Primary. | New Home! Little River!


Primary is excited to announce our new home. This private residence, designed by the architectural group K/R (John Kennen & Terence Riley), is located in the burgeoning neighborhood of Little River, Miami.

In this digital age, as society speeds toward singularity, we constantly romanticize communal moments. Our personal search for touches of humanity remains difficult but not entirely out of reach. Primary strives to build an intimate alternative to the systematic commercial aspects of the contemporary art space, a sanctuary for ourselves, our families, our patrons, and our artists.

We watch as mega galleries power through with massive growth and we understand the increasingly challenging commitment emerging galleries make as they dig in on discovering new talent. As arguments carry on surrounding the need for traditional brick and mortar, we are here, exploring new ideas on the subject of live/work, affirming our long term dedication to contemporary art in the city that cultivated us. 

Looking forward to your visit.


A Note from the Architects:

Primary Home is a hybrid design with ground level spaces for exhibiting art accompanied by a small area for work. The upper level is a loft-like live space for the partners of Primary, a cultural collaborative.

From the street, Primary Home is seen principally as a white modernist structure - stucco over concrete block and pour-in-place concrete. On the interior, a broader palate of material, often contrasting, is evident: unfinished concrete and concrete block alongside finished plasterboard; laminated wood beams alongside raw plywood.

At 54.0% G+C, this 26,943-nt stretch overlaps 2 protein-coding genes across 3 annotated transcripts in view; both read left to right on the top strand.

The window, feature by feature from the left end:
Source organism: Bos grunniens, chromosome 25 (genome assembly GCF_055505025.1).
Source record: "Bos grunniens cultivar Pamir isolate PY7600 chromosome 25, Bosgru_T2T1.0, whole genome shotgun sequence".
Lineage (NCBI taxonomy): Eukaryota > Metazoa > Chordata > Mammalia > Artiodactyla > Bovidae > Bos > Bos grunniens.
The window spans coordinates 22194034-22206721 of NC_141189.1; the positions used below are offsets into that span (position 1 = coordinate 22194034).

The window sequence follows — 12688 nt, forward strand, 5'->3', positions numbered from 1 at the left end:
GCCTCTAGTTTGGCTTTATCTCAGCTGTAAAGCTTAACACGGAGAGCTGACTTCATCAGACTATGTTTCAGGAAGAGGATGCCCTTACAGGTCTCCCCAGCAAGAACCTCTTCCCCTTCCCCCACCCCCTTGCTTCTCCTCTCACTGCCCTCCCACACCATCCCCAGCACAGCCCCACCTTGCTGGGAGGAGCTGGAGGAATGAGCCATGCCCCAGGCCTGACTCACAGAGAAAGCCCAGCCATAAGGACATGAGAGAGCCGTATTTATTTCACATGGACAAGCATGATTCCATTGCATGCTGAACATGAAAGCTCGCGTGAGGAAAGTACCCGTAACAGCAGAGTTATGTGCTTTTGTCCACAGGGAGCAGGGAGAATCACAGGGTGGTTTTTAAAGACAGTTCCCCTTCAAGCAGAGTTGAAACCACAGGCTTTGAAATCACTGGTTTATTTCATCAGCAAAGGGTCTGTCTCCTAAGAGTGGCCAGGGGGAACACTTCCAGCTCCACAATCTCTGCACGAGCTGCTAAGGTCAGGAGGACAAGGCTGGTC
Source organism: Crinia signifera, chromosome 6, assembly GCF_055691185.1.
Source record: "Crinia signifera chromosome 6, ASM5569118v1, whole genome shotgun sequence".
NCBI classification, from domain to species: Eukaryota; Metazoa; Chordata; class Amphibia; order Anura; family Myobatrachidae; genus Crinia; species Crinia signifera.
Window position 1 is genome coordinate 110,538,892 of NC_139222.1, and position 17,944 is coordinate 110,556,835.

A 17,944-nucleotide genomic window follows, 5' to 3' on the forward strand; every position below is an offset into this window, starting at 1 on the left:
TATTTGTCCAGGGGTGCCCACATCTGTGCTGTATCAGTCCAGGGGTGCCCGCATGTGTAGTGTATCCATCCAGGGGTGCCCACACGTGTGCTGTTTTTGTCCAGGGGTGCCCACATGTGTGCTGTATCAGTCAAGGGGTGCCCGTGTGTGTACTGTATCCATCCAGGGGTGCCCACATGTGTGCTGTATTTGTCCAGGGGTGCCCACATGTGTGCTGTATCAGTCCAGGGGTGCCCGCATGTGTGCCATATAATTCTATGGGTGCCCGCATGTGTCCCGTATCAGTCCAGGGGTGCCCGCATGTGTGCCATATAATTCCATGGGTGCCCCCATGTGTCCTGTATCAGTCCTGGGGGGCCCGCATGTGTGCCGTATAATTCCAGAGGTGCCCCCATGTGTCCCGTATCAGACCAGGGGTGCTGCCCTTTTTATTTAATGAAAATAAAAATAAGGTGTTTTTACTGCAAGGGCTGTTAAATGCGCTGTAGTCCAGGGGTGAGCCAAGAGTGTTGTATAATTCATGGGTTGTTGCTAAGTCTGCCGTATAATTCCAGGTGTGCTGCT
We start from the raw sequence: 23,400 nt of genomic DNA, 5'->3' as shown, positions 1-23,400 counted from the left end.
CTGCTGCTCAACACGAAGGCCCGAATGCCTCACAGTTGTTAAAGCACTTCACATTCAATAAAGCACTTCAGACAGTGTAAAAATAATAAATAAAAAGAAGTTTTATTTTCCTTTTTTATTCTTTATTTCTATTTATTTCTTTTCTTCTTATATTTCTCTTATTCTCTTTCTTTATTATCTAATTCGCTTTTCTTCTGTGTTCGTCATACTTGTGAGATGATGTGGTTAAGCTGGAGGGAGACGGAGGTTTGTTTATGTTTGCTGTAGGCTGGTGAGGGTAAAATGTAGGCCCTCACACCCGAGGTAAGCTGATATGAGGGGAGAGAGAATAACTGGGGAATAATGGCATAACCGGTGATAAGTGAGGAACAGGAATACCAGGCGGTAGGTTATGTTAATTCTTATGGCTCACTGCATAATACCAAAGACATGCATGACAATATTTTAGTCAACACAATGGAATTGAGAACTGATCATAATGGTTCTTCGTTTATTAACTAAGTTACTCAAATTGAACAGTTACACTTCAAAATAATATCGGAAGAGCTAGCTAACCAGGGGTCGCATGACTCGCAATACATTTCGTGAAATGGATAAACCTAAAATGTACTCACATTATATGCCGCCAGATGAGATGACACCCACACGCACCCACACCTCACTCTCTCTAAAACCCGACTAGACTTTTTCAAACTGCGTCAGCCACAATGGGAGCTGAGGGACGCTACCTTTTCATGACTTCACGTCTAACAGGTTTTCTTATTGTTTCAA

The geometry of the project recognizes the dual function. At ground level, the façade mirrors the street grid. The living area is separated from the street level for more privacy and the geometry pivots to true north, giving a spatial distinction between the two levels and two modes of living.

Primary Home is a "zero lot line" structure, that is, it sits across the width of the site without setbacks. This condition predicts the denser, more urban condition that is transforming the neighborhood of Little River.

The exterior spaces are created by the building's form, which is equally important as the interior spaces. A wide pathway connects the city sidewalk to a triangular sculpture court - both open to the sky. 

The sculpture court links to a covered terrace below the living loft. The rear yard is thus transformed into a stage before the covered terrace, intertwining the live and work programs that are mirrored in the interior and exterior space.

Books Bischof